Every so often a league, tour, or pool hall will hold a partner’s event. These events can be really fun and rewarding, but, they can also be quite frustrating. The key to making these events enjoyable it to know what you are getting into and to set reasonable expectations.
People play in partner’s events for different reasons. Some people take them very seriously and play in events with a high skill level limit or no limit. Some people are more interested in a league tournament with a low skill level limit and may see it as more of a social event or learning experience.
Like anything in life you will do better with a positive attitude than with a negative one. You need to let your partner know you believe in him and you think you can win. Even if I didn’t think we realistically had a good chance of winning, I would never say that to a partner. I would still give every shot my best effort and try to be encouraging.
I’ve seen plenty of cases where one of the partners gives up, or even gets angry with his partner. This type of behavior goes beyond just being a poor sport; this shows a basic lack of respect for another human being. Partners should be able to give each other constructive feedback but I don’t know too many people who respond well to constant negativity and abusive behavior.
One thing to keep in mind in any partner’s tournament, is that you have to accept that you are only in control half of the time. No matter how good your partner is or how profound your advice is, you still can’t shoot the shot for your partner.
It can be really frustrating to make a heroic shot and get perfect position on the next ball, only to have your partner butcher the shot. We have to keep in mind that all of us, even professional players, miss shots. Your partner may not be able to handle the pressure of a tournament the same way you can, and will feel even more pressure because he has to come through for you.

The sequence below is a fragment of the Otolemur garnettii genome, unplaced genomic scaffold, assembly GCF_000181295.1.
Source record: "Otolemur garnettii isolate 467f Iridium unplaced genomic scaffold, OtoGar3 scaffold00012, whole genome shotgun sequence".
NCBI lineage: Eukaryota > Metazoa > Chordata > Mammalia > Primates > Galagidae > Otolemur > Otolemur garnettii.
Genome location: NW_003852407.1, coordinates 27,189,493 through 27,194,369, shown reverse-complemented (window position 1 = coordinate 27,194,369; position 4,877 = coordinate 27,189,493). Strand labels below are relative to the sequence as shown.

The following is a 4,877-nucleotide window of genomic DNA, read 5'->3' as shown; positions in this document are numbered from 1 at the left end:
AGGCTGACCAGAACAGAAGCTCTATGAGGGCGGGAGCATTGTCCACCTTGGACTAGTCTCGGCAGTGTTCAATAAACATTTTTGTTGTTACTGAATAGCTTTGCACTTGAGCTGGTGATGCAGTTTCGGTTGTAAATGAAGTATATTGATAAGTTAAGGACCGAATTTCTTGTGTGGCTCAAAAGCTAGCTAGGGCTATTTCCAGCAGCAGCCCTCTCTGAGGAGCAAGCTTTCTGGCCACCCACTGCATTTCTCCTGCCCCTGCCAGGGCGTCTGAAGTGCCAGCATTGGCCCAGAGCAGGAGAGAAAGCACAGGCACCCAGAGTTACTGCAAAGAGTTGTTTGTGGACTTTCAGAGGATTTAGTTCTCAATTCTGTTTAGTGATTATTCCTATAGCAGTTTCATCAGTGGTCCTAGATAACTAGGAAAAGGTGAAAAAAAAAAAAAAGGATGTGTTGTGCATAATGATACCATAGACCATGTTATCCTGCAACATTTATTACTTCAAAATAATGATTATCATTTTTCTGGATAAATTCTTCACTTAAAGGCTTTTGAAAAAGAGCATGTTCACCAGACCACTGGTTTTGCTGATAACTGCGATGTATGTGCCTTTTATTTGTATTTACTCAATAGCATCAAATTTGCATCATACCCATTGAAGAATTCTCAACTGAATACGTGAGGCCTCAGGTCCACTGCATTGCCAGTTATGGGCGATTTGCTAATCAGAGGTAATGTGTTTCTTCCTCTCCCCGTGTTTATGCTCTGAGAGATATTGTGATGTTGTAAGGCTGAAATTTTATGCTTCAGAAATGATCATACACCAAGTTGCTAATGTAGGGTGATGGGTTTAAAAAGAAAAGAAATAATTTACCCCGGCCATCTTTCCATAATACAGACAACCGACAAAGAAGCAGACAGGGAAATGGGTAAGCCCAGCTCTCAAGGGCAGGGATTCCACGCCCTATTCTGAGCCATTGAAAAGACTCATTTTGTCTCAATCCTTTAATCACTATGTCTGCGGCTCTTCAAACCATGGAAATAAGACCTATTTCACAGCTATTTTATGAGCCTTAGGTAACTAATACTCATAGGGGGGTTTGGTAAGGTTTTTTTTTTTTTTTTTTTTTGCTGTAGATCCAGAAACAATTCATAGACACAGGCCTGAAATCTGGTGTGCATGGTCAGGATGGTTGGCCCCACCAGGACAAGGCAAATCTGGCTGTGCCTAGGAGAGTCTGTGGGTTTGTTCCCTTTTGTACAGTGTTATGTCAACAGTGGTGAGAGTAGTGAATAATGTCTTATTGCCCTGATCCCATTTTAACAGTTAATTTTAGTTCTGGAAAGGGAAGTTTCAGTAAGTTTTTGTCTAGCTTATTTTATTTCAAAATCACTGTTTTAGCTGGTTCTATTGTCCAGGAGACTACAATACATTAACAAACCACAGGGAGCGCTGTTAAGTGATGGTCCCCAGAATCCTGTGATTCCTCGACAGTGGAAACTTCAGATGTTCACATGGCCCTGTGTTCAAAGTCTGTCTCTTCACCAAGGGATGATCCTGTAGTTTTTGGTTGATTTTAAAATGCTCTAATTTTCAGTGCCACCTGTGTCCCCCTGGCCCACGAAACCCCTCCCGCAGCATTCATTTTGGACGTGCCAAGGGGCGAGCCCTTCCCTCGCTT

If your partner appears to have given up you ask him if this is the case. Many times people get lost in their emotions and may not fully realize what they are doing. Sometimes just vocalizing what is happening is enough to make the person realize they are not behaving poorly and are being unfair to others.
Early in my pool career I gave up in a tournament and someone pointed out that it looked like I was not even trying. I was angry and didn’t care a whole lot about the event anymore; but I didn’t want others to think I had given up so, I decided that I would pretend and make it look like I was really trying. Surprisingly, this actually made me play a lot better and we came back and cashed in the event.
It is useful to know which types of events you will find most enjoyable and what your partner expects. Some people do a lot of planning and will only play with a serious partner. While others might show up at an event without a partner and just play with anyone they can find.
If you are a social player, and a serious player asks you to be his partner, this could end up being a frustrating experience for both of you due to the different expectations of each player. If there is a large difference in skill level between the partners this can be enjoyable for the lower level player who gets mostly easy shots; and frustration for the higher level player who is frequently facing difficult situations.